The National Curriculum for England

new National Curriculum for Music comes into effect in England from September 2014:

1. An assessment and progression framework for music

We have published an assessment and progression framework, complete with wall chart, to help you prepare for the new National Curriculum.

 
 

Working with teaching unions, curriculum experts and school leaders, we have prepared a document which can sit alongside those produced by other subject associations which will help you understand assessment and progression in the new National Curriculum.

Deborah Annetts, Chief Executive of the ISM: ‘As a subject association, it is crucial that we support music teachers as they get to grips with the new National Curriculum and continue to ensure that opportunities for a rich, broad and balanced education are maintained. We will be working with school leaders, unions and other associations to ensure that this reaches every music teacher in England and secure the future of music.’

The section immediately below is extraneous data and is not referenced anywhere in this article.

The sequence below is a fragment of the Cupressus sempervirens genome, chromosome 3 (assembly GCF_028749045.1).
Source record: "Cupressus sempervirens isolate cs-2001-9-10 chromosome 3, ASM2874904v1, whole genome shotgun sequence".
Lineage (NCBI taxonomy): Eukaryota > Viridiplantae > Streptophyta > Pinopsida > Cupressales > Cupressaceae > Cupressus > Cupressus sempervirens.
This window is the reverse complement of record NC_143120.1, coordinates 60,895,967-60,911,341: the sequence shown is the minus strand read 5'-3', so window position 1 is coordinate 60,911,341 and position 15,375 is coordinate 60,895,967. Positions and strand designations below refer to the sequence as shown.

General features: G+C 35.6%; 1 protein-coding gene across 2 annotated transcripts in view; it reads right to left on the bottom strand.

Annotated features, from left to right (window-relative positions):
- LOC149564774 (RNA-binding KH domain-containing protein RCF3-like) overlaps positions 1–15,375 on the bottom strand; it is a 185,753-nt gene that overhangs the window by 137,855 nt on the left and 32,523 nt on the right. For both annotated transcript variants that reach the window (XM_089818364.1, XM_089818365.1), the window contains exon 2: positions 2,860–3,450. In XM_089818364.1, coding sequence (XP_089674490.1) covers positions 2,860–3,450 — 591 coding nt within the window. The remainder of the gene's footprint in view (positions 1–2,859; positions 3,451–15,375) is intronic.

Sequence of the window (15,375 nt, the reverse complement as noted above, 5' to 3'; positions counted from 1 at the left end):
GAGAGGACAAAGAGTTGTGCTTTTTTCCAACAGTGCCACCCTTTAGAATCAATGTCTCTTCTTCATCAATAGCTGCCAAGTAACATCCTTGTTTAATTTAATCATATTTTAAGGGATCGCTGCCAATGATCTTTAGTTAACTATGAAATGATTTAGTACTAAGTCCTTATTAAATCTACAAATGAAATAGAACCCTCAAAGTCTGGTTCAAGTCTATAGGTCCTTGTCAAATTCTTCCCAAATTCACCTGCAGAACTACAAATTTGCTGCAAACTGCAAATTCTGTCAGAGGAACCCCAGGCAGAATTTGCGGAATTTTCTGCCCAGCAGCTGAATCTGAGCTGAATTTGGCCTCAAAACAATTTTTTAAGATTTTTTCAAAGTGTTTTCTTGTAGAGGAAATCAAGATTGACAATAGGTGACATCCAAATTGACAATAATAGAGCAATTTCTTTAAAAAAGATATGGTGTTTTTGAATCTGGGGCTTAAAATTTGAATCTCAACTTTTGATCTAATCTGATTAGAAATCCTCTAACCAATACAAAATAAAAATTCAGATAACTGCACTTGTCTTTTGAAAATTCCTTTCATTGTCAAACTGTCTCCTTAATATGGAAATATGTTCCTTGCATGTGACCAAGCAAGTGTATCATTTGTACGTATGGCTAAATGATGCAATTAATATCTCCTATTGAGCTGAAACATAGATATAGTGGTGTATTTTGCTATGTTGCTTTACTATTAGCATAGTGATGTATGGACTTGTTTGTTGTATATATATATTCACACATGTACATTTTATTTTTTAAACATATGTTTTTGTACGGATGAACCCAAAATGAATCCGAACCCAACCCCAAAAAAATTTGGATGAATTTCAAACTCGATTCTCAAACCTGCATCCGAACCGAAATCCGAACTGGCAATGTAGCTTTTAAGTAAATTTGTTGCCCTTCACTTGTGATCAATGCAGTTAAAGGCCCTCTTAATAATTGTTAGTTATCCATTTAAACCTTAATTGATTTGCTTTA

To run alongside the publishing of this framework, we have held several one-day seminars led by Dr Alison Daubney on Progression, Curriculum and Assessment focusing on both primary and secondary school teaching. We are holding a free Progression, Curriculum and Assessment webinar on Thursday 16 October with Dr Alison Daubney and Dr Martin Fautley.

2. How to prepare for the new National Curriculum for Music

We have also published a number of guides to help you prepare for the new National Curriculum.

3. And don't forget, Ofsted expect music to be part of the school curriculum

Ofsted expect music to be regularly taught in Key Stage 3 and have stated this explicitly in their triennial review of music education. Here are some key extracts from their report Music in schools: wider still and wider:

'Common reasons for inadequate [our emphasis] judgements of music teaching included insufficient time allocated by schools for music in Key Stage 3.'

'In too many instances [at Key Stage 3], decisions taken by a school to reduce time for music adversely affected the breadth and depth of curriculum coverage.'

'In secondary schools, music provision was weakened by whole-school decisions to reduce time for the Key Stage 3 programme so that it was not possible to cover sufficient breadth or depth of music across the key stage.'

More from this report can be found on the Ofsted website and the we have also produced a summary report of the recommendations.


Background information

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